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How to build a Raspberry Pi-powered NAS on the cheap

Raspberry Pi 2

Raspberry Pi 2 (Image credit: Windows Central)

There are some awesome Network Attached Storage (NAS) solutions out there that can be bought, set up and used within an hour. The downside to these devices is the cost, which can be upwards of $1,000 depending on what you need from connected storage. Luckily, if you haven't quite got enough cash to spare, or wish to build one yourself, it's easy to do with a Raspberry Pi.

Products used in this guide

How to set up your own Raspberry Pi NAS

We're big fans of Raspberry Pis. They're excellent pieces of kit that offer everyone the opportunity to purchase a ready-to-go micro PC that can do almost anything — within reason. One such use of the newest Raspberry Pi 4 is to run a home or office-based NAS. We use the OpenMediaVault software in this step-by-step guide. Just follow these steps:

  1. Download OMV for Raspberry Pi onto a PC.
  2. Create a bootable USB drive with the ISO image.
  3. Connect the external hard drives to the Raspberry Pi.
  4. Plug the drive into the Raspberry Pi and switch it on.
  5. Select Install from the menu.
  6. Carefully follow the install wizard (each step is well explained).
  7. After updates have been installed, the server will reboot.
  8. Wait for OMV to finish booting.
  9. Login on the NAS, using the command line (type "root" and hit enter):
    • User: root.
    • The password is what you set during install.
  10. Run the command ifconfig to view the set IP address.

  1. Access the web interface by using the IP address in a browser on a PC.
  2. Log in to the web interface:
    • User - admin.
    • Password - openmediavault.

After the installation process has completed and you've connected a device or two to the Raspberry Pi, you should consider the following:

  • Change the web password.
  • Activate various protocols, including SSH, SMB, FTP.
  • Create file systems for each drive or partition you wish to use.
  • Add users for friends and family.
  • Create shared folders.
  • Install plug-ins (like the excellent Plex Media Server).

There's no true "best" option for everyone when it comes to a NAS. There are many factors to consider, including price, storage capacity, features, noise, and power consumption. Solutions by Synology and other companies are sound choices if you wish to simply plug and play but they come with a few limitations. A Raspberry Pi is vastly more affordable, allows you to finetune how it's all set up, is ideal for those who wish to not rely on third-party support, and lets you master a NAS OS.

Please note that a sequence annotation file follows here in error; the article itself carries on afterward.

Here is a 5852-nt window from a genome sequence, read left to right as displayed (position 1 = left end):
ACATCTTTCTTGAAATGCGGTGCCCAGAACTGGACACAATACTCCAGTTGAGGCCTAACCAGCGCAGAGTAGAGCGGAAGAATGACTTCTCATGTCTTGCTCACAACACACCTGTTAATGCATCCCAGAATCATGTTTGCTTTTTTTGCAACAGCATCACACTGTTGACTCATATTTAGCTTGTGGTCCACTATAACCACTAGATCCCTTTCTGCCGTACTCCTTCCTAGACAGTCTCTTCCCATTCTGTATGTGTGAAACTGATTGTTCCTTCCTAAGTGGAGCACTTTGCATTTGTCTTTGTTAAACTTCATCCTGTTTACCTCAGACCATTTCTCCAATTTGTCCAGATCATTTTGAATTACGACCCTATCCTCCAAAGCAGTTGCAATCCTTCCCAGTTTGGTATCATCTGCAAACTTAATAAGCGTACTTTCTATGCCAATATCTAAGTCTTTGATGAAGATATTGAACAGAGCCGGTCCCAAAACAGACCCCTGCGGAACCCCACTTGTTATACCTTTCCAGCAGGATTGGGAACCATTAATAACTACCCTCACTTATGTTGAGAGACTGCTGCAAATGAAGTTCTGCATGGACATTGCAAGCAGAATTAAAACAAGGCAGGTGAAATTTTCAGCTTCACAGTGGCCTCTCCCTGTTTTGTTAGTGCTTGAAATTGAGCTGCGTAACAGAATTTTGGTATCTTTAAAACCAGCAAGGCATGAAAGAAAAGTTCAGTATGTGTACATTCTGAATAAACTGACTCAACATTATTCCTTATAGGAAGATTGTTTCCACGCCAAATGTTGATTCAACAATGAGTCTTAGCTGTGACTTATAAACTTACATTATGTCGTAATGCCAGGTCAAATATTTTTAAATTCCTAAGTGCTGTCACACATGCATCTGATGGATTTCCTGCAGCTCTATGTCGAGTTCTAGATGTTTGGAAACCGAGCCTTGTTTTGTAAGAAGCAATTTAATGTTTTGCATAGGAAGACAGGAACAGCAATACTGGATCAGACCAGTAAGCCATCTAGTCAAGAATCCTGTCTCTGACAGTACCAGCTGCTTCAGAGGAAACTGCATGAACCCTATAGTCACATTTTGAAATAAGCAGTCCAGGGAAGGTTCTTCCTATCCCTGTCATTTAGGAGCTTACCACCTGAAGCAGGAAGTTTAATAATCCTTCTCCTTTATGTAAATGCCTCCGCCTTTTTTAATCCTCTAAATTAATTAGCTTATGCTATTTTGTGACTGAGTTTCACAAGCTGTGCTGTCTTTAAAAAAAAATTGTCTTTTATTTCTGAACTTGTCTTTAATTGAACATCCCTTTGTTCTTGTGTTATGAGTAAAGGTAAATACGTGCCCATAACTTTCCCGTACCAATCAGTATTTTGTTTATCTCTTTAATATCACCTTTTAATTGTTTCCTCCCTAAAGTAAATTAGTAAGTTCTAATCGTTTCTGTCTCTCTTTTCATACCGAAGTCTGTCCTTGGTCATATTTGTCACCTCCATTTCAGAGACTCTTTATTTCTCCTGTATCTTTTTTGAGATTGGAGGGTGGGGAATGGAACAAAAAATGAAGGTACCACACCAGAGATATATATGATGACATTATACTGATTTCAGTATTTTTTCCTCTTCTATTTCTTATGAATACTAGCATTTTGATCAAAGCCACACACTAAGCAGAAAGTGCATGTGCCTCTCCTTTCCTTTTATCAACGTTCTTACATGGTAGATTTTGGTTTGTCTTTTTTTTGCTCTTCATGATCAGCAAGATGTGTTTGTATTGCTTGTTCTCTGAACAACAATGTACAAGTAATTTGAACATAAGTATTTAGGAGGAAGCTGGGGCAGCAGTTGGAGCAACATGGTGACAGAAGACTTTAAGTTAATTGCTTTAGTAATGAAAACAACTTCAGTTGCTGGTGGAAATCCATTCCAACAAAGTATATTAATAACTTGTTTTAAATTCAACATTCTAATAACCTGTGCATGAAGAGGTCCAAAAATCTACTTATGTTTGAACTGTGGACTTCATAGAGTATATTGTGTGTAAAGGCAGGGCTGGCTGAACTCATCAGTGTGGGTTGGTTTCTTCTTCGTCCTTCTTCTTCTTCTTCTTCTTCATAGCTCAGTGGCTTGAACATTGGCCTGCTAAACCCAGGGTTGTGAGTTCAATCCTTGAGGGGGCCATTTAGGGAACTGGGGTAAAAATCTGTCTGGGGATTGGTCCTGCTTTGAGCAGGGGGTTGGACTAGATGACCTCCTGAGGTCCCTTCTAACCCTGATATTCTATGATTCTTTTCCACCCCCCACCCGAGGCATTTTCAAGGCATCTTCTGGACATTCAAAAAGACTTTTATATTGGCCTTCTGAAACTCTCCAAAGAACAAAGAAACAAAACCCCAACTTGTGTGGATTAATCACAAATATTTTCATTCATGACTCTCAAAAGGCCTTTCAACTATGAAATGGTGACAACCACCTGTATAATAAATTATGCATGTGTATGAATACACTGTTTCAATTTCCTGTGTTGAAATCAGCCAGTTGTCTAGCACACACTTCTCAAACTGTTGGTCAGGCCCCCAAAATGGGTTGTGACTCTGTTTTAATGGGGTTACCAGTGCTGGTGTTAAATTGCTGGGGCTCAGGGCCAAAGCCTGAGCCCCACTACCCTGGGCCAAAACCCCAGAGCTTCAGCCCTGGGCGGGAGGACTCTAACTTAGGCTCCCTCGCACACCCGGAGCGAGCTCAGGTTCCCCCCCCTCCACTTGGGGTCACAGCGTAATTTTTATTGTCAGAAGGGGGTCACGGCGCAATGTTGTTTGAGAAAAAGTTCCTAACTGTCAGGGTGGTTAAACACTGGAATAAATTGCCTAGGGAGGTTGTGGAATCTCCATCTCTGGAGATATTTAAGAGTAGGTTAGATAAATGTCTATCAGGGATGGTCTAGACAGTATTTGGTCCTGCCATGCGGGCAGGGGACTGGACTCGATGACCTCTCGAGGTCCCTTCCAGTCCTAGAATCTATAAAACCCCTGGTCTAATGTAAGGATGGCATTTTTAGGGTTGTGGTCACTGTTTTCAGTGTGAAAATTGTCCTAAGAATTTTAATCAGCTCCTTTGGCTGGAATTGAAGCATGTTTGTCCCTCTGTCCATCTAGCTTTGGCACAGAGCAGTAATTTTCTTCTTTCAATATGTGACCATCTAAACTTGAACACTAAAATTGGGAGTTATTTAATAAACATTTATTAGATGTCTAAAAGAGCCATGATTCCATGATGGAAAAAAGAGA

But there are some downsides. There's the lack of space within enclosures. When you install the small PC into a case, you don't have any space for a hard-disk drive (HDD), which means you'll need an external enclosure. There's also a steeper learning curve compared to other NAS operating systems.

Our top equipment picks

You'll need a Raspberry Pi at the very least. The other equipment featured here is optional but we highly recommend it.

For this guide to work, you need a Raspberry Pi and while it's easy to buy one on its own, you'd then need to purchase some heatsinks and a power supply. Picking up the CanaKit package ensures you've got all the internals sorted and a means to power the unit.

The case is made of acrylic and wraps around the Raspberry Pi, providing great levels of protection while leaving ports open for enhanced accessibility. The case even comes with heatsinks, just in case there's an issue with the ones supplied with the Raspberry Pi kit, and a fan.

This particular series of drives comes in 1TB (opens in new tab), 2TB (opens in new tab), 3TB (opens in new tab), 4TB (opens in new tab), 6TB (opens in new tab), 8TB (opens in new tab) and 10TB (opens in new tab) versions. Depending on just how much space you require, it's possible to pick one up for as little as $65 (1TB). Each drive comes with the company's NASware 3.0 for enhanced reliability and performance. It's also worth noting that WD doesn't ship any mounting brackets or screws with these drives.

Rich Edmonds
Senior Editor, PC Build

Rich Edmonds is Senior Editor of PC hardware at Windows Central, covering everything related to PC components and NAS. He's been involved in technology for more than a decade and knows a thing or two about the magic inside a PC chassis. You can follow him over on Twitter at @RichEdmonds.